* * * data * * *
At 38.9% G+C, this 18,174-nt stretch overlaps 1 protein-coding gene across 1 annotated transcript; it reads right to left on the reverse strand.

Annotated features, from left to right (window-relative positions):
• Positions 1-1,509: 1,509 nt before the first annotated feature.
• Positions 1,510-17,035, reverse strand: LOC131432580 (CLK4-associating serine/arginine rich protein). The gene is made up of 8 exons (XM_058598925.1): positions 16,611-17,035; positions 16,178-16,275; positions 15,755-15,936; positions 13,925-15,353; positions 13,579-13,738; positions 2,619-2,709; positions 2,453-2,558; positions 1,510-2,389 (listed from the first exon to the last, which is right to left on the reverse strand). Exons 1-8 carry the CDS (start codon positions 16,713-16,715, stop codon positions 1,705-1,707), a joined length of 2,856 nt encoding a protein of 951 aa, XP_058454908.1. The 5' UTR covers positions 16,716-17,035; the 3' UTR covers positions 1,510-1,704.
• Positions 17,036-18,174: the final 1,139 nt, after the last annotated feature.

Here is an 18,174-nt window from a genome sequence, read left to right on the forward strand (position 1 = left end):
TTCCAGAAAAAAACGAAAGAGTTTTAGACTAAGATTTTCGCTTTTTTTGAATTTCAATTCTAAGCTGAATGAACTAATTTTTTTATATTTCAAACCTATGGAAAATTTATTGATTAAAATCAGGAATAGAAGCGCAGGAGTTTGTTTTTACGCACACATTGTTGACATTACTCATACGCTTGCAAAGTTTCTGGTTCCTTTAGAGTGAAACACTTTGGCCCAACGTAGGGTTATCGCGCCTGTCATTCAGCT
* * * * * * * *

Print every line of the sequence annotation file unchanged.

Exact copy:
At 38.9% G+C, this 18,174-nt stretch overlaps 1 protein-coding gene across 1 annotated transcript; it reads right to left on the reverse strand.

Annotated features, from left to right (window-relative positions):
• Positions 1-1,509: 1,509 nt before the first annotated feature.
• Positions 1,510-17,035, reverse strand: LOC131432580 (CLK4-associating serine/arginine rich protein). The gene is made up of 8 exons (XM_058598925.1): positions 16,611-17,035; positions 16,178-16,275; positions 15,755-15,936; positions 13,925-15,353; positions 13,579-13,738; positions 2,619-2,709; positions 2,453-2,558; positions 1,510-2,389 (listed from the first exon to the last, which is right to left on the reverse strand). Exons 1-8 carry the CDS (start codon positions 16,713-16,715, stop codon positions 1,705-1,707), a joined length of 2,856 nt encoding a protein of 951 aa, XP_058454908.1. The 5' UTR covers positions 16,716-17,035; the 3' UTR covers positions 1,510-1,704.
• Positions 17,036-18,174: the final 1,139 nt, after the last annotated feature.

Here is an 18,174-nt window from a genome sequence, read left to right on the forward strand (position 1 = left end):
TTCCAGAAAAAAACGAAAGAGTTTTAGACTAAGATTTTCGCTTTTTTTGAATTTCAATTCTAAGCTGAATGAACTAATTTTTTTATATTTCAAACCTATGGAAAATTTATTGATTAAAATCAGGAATAGAAGCGCAGGAGTTTGTTTTTACGCACACATTGTTGACATTACTCATACGCTTGCAAAGTTTCTGGTTCCTTTAGAGTGAAACACTTTGGCCCAACGTAGGGTTATCGCGCCTGTCATTCAGCT